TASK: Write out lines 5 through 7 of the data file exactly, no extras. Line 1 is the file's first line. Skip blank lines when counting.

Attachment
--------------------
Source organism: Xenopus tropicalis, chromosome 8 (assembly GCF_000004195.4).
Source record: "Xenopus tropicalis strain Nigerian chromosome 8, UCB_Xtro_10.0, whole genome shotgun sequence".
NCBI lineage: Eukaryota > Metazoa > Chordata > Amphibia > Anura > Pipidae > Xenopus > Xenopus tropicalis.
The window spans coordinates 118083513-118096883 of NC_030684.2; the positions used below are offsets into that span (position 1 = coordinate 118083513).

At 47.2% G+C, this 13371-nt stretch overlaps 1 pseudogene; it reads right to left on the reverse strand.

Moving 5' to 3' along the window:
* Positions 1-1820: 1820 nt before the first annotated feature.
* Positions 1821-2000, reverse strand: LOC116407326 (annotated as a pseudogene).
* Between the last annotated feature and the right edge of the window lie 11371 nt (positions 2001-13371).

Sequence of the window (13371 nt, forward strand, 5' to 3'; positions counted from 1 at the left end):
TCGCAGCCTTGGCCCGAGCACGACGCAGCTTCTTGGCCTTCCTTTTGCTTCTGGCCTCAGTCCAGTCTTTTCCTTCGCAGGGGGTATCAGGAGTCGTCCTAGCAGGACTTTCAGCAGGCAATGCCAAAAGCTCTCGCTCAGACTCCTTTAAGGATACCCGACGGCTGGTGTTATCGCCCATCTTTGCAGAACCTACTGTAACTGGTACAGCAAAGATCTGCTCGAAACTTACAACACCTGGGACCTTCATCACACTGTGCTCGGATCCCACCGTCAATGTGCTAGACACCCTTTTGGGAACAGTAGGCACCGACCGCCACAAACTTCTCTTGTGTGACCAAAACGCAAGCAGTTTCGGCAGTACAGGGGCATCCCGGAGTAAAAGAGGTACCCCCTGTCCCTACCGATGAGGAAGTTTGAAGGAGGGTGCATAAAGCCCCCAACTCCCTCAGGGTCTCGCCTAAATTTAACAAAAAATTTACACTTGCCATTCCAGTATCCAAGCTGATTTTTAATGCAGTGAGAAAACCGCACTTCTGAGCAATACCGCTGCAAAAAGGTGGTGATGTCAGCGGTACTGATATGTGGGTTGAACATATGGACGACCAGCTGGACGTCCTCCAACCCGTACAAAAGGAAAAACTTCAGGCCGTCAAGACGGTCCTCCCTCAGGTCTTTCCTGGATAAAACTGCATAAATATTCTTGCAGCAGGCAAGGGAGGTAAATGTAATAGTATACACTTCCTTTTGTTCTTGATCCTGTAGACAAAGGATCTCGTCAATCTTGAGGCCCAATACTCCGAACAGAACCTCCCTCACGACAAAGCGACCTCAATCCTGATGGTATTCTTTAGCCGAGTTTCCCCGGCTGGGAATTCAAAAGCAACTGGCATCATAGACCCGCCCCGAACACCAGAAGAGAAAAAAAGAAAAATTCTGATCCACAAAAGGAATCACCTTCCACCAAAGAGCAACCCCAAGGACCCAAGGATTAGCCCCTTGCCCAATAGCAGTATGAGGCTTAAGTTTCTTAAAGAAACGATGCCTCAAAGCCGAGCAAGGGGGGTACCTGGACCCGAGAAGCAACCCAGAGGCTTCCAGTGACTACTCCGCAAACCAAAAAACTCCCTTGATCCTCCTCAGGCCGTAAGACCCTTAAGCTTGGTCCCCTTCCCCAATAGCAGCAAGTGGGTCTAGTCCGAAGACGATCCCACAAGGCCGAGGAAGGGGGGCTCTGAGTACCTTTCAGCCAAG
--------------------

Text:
At 47.2% G+C, this 13371-nt stretch overlaps 1 pseudogene; it reads right to left on the reverse strand.

Moving 5' to 3' along the window:
* Positions 1-1820: 1820 nt before the first annotated feature.